In 2012, five of the nation's largest banks agreed to pay billions of dollars to settle state and federal claims of mortgage servicing, foreclosure and bankruptcy abuses. This National Mortgage Settlement provided payments to signing states, including Florida, to help fund foreclosure prevention efforts. From its share of the settlement funds, Florida allocated $31 million to address the state's foreclosure backlog. The funding created special court divisions dedicated solely to foreclosures, and enlisted senior judges and extra court staff to expedite the foreclosure process.

In essence, court personnel were specially hired to reduce the foreclosure timeline, and push cases to judgment faster. Although the intention was to move homes out of foreclosure and back into the market, this pressure to clear out the backlog created an uneven playing field in favor of the banks. Retired judges often heard hundreds of foreclosure cases each day. This assembly-line foreclosure process prioritized speed over the rights of homeowners.

Fortunately, Florida's backlog initiative expired on June 30, 2015. As the special funding came to an end, many judicial circuits closed their foreclosure courts and reassigned cases to regular circuit judges. The Ninth Judicial Circuit, for example, announced the end of its “rocket-docket” foreclosure divisions due to loss of court money. Among other changes, judges also amended their scheduling procedures for foreclosure hearings.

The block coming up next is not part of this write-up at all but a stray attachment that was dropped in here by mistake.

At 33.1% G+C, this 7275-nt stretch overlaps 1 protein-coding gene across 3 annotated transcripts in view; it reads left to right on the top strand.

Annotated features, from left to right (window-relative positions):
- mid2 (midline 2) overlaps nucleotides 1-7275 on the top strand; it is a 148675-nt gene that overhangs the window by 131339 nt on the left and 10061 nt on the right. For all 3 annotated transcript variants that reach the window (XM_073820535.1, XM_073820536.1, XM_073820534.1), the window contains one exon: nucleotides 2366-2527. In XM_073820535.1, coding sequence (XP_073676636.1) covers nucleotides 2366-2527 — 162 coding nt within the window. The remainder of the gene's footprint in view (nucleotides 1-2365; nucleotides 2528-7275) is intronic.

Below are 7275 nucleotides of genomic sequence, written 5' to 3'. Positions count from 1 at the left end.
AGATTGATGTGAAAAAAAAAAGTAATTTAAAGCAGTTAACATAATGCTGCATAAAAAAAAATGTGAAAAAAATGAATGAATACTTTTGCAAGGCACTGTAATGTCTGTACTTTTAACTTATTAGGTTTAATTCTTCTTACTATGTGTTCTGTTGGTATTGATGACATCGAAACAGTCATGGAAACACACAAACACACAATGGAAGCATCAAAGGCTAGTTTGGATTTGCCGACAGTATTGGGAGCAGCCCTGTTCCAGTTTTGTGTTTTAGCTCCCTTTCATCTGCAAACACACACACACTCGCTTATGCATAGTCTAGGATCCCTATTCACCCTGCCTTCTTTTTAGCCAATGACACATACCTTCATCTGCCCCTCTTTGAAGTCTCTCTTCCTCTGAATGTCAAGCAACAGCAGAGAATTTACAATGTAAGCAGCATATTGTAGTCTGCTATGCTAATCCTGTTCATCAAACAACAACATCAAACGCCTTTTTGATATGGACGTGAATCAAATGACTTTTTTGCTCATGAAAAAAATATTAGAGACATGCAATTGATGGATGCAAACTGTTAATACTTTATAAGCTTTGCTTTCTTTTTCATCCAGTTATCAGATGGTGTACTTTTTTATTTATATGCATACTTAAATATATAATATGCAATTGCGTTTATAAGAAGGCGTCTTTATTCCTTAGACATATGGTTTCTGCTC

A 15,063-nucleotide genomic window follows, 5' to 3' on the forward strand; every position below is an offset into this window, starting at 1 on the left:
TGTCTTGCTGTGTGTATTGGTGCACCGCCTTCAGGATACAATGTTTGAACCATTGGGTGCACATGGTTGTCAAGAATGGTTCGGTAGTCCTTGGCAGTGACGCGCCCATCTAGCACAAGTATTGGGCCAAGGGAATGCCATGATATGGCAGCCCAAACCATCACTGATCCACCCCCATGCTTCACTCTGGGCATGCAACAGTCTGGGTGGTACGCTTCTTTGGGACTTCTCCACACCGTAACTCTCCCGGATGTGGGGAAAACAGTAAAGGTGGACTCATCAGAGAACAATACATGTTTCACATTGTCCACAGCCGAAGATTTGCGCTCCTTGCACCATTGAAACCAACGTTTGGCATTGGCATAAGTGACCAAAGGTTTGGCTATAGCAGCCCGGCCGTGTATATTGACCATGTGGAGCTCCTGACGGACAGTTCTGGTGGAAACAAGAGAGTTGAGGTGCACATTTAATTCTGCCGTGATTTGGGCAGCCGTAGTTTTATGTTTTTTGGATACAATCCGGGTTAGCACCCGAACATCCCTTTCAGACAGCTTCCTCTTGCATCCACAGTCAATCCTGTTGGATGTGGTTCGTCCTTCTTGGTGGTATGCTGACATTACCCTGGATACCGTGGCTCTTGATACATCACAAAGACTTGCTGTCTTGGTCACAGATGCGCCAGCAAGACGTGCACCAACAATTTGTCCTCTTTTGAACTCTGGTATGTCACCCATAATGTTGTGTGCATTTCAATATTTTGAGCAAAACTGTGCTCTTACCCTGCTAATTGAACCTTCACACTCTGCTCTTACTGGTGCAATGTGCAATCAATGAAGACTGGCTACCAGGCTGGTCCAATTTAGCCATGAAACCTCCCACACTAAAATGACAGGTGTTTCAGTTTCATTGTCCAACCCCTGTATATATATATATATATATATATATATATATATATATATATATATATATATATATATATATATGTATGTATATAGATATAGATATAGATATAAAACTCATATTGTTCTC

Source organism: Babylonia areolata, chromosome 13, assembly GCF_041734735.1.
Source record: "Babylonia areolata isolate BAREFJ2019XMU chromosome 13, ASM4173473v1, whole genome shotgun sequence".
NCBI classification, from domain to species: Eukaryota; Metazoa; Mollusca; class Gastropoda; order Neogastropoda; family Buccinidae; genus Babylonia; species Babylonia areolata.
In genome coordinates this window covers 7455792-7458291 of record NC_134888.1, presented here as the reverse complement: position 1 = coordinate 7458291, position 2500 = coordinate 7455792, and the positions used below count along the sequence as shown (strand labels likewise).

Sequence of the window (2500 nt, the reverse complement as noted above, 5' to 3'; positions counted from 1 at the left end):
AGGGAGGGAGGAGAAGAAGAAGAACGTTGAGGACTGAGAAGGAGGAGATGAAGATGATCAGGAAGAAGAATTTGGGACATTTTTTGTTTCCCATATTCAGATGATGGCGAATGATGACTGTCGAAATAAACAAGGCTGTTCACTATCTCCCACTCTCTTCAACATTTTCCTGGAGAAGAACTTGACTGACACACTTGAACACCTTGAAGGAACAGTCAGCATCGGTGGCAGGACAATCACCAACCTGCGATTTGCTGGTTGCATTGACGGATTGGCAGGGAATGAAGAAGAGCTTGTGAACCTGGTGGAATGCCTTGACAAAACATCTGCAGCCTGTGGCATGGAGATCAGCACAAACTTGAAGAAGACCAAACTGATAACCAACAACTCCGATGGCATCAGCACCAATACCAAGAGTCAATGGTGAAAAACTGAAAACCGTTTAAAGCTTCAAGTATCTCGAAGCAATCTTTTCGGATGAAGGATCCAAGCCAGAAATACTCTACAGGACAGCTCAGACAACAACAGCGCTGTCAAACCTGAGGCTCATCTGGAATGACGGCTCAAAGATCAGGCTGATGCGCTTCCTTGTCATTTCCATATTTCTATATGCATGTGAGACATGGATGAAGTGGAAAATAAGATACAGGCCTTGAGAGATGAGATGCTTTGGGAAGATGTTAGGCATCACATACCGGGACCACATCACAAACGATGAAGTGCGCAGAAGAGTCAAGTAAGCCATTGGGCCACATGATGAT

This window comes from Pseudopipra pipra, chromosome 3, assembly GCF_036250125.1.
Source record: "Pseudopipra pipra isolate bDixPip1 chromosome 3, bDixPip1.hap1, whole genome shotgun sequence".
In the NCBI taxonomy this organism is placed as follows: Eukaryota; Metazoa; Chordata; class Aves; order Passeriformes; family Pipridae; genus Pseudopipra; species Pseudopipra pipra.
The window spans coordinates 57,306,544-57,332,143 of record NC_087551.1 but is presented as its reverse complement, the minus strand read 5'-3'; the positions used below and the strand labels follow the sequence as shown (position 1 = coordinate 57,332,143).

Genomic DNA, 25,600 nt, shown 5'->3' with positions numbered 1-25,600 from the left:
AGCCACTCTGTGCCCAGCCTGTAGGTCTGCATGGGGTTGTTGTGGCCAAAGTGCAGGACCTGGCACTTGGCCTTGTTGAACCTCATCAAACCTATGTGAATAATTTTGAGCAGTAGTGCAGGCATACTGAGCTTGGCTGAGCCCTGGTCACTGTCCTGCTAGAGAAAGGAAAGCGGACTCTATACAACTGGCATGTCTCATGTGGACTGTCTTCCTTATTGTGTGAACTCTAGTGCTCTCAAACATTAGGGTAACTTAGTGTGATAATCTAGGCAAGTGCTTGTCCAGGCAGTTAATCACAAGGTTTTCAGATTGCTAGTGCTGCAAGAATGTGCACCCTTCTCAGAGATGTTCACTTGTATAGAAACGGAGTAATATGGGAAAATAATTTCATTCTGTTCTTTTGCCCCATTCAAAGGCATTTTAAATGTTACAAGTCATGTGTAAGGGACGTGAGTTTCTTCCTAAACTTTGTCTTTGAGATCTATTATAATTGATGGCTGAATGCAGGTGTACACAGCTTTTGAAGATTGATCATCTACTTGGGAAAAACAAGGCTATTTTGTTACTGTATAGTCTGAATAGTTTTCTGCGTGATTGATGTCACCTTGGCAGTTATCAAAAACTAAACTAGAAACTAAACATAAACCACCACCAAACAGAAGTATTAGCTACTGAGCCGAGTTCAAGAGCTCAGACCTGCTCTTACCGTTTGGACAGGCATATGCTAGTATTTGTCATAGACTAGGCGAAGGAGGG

Now, most courts handle foreclosures just like any other civil matter. Foreclosure cases receive a more thorough and appropriate review from judges, and homeowners generally have additional time to work out loan modifications (or other possibilities). Less pressure to plow through cases means more fairness in the foreclosure process.